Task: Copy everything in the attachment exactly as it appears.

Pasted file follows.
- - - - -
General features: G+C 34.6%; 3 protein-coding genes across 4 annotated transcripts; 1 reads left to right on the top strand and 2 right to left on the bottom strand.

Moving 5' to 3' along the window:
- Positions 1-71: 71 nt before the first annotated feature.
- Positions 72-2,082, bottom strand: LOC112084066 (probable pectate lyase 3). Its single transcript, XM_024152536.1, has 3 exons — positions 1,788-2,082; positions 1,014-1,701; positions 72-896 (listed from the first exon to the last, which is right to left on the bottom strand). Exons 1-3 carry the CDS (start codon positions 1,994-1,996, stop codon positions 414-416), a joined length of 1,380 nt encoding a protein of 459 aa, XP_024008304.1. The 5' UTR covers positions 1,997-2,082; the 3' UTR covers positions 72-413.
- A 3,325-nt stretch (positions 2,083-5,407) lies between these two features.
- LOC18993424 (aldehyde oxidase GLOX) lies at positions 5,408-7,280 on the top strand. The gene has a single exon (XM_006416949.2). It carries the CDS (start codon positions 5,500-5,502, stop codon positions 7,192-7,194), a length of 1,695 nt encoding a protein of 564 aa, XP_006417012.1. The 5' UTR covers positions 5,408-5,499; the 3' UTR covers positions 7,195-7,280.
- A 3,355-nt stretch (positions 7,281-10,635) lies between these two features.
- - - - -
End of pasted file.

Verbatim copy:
General features: G+C 34.6%; 3 protein-coding genes across 4 annotated transcripts; 1 reads left to right on the top strand and 2 right to left on the bottom strand.

Moving 5' to 3' along the window:
- Positions 1-71: 71 nt before the first annotated feature.
- Positions 72-2,082, bottom strand: LOC112084066 (probable pectate lyase 3). Its single transcript, XM_024152536.1, has 3 exons — positions 1,788-2,082; positions 1,014-1,701; positions 72-896 (listed from the first exon to the last, which is right to left on the bottom strand). Exons 1-3 carry the CDS (start codon positions 1,994-1,996, stop codon positions 414-416), a joined length of 1,380 nt encoding a protein of 459 aa, XP_024008304.1. The 5' UTR covers positions 1,997-2,082; the 3' UTR covers positions 72-413.
- A 3,325-nt stretch (positions 2,083-5,407) lies between these two features.
- LOC18993424 (aldehyde oxidase GLOX) lies at positions 5,408-7,280 on the top strand. The gene has a single exon (XM_006416949.2). It carries the CDS (start codon positions 5,500-5,502, stop codon positions 7,192-7,194), a length of 1,695 nt encoding a protein of 564 aa, XP_006417012.1. The 5' UTR covers positions 5,408-5,499; the 3' UTR covers positions 7,195-7,280.
- A 3,355-nt stretch (positions 7,281-10,635) lies between these two features.